February 03, 2021

Subjective Thinking for Subtending Mediums, Producing Spaces as Otherworldly Engagements, and Extemporaneity: LaMont Hamilton in conversation with Katelynn Dunn

by Katelynn Dunn

This is an interview by writer Katelynn Dunn with 2020 artist-in-residence LaMont Hamilton.

Katelynn Dunn (KD): I’d like to jump right in and start with the first question: What does limitation mean in your work, or how do you surpass its idea in your practice?

LaMont Hamilton (LH): How can I answer that? Limitation. The first thing that comes to mind is an aversion. I kind of love this idea, because it’s so subjective. Limitation compared to what? If you were to have a very specific will or idea, limitation doesn’t really come into play. It speaks of a lack. And if you are operating with a sense of lack, then of course you will have a ceiling or walls with which you will have to contend.

One could say my approach to sonic work for the past few years comes from a place of limitation. I do single takes, and I deal from there. I work with what I have. I don’t go into Ableton, pull up all these things and have a surplus. I don’t even start from an idea. I start from a gesture. I utilize the idea of improvisation in my work almost as a principle. I have a photography background, and my photography was very much the same. I would work with a large format camera. I would work with one or two shots, one sheet of film on each side. It makes you think more about what you are going to do. You really have to make a connection and see deeply. Then, trust your instincts and your feelings when it’s happening, when you know it is right. I know when it feels right, and then I work with that. And that is my abstruse answer on limitation.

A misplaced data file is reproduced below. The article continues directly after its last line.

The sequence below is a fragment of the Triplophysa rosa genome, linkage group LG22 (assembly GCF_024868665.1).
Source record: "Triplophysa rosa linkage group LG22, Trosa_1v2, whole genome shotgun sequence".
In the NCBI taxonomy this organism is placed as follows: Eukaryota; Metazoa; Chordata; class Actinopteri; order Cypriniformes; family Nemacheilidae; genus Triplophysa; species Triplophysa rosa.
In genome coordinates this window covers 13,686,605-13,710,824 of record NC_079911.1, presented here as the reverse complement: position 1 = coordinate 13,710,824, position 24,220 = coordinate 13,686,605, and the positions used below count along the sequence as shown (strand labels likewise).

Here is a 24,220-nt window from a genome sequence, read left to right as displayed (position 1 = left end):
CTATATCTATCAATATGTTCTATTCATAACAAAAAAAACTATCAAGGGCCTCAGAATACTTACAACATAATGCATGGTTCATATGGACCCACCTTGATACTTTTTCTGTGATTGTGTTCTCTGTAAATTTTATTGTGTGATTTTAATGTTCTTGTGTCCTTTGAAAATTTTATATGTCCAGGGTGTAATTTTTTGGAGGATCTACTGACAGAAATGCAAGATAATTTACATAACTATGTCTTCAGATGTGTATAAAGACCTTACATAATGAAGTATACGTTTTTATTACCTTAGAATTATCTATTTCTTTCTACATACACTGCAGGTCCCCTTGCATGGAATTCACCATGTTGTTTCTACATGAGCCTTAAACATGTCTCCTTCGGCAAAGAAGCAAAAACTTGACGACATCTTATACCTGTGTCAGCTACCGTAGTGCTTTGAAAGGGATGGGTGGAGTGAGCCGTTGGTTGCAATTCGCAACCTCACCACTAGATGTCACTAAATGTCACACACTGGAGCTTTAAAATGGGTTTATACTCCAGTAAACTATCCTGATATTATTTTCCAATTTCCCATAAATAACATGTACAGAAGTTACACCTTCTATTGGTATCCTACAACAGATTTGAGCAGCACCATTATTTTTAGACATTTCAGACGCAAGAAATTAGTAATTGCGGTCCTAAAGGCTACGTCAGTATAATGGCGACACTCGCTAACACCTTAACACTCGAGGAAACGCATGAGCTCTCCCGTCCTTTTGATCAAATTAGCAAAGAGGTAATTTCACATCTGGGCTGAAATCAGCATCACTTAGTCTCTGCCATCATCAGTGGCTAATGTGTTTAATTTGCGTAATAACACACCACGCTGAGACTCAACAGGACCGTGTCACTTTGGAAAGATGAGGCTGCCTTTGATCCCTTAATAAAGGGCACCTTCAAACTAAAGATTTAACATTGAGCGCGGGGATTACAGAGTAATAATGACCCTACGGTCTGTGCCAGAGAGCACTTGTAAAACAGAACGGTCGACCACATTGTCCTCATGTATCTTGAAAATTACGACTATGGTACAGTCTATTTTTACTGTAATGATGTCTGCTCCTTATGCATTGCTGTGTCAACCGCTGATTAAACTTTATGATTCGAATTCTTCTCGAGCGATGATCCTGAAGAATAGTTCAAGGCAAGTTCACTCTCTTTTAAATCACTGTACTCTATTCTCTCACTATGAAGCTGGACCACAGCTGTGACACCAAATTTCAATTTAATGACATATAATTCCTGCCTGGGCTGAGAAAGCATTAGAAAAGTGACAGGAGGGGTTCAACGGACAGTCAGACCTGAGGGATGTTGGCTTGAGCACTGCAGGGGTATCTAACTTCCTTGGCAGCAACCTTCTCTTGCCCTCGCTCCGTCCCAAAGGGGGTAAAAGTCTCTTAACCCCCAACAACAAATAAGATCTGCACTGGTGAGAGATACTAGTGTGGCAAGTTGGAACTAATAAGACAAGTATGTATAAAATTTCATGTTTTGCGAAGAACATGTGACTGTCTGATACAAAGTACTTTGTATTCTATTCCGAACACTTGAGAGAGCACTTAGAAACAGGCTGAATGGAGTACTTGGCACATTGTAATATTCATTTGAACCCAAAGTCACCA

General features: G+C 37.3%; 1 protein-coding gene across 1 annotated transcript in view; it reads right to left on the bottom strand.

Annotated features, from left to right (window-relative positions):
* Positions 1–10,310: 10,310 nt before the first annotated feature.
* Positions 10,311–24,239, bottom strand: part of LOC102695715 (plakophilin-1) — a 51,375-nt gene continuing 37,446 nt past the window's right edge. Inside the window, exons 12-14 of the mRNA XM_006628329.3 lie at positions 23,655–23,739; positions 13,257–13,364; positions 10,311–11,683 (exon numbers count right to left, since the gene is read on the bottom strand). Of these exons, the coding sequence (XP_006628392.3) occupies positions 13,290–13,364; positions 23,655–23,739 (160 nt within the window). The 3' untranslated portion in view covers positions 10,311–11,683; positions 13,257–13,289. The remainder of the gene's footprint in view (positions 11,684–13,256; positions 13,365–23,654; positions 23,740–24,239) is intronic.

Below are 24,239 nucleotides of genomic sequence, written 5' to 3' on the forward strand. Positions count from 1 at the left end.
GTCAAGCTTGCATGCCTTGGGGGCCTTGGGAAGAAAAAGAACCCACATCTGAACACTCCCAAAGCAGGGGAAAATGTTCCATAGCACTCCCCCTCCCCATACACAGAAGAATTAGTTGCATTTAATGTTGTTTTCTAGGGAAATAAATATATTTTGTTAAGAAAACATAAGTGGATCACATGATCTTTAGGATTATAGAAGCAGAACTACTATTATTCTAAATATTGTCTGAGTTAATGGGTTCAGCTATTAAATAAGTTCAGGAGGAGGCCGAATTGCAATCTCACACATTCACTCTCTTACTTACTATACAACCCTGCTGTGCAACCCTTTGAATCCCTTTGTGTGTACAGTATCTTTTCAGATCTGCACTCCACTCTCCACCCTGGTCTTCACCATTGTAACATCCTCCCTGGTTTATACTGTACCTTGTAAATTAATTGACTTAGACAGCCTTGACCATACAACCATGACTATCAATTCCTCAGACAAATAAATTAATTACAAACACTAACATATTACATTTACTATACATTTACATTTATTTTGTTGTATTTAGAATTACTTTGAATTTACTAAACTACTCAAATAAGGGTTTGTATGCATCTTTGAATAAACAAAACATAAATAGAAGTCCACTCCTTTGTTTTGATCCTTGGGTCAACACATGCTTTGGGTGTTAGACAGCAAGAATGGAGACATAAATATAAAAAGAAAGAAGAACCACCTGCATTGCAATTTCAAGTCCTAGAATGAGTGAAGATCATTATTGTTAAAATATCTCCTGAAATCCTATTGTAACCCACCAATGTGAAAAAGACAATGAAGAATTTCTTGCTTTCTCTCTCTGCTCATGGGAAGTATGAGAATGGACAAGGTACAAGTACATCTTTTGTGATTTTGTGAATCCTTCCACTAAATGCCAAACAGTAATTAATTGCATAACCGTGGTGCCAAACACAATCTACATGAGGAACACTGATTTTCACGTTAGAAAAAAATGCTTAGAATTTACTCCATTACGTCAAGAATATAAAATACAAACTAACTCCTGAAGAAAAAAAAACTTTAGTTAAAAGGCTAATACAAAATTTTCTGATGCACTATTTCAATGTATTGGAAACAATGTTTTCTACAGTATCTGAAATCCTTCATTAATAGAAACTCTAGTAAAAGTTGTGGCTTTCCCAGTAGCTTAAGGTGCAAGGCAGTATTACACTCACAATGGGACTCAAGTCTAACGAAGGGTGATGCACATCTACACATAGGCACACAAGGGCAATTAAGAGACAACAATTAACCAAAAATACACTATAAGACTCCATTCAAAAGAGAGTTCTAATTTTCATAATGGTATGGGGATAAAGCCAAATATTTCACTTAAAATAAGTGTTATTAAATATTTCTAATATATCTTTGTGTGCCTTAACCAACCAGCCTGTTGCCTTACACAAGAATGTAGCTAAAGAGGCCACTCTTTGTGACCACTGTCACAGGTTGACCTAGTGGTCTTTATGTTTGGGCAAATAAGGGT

KD: That mirrors these conversations in a way. When you approach an art practice and fix these factors, such as refusals, into your process, it’s like writing out the uncontrollable limitations which turns everything towards your agency’s purpose instead.

LH: Something that is inherent in limitation, in my opinion, is a silence. With that silence opens up a space of reflection. If you have surplus, it’s like you have too many options, too many things to deal with. Then, you have to figure out what you’re going to use. I think it opens up more than what it hinders. Not to get too crazy in this, but it’s kind of where my mindset is right now.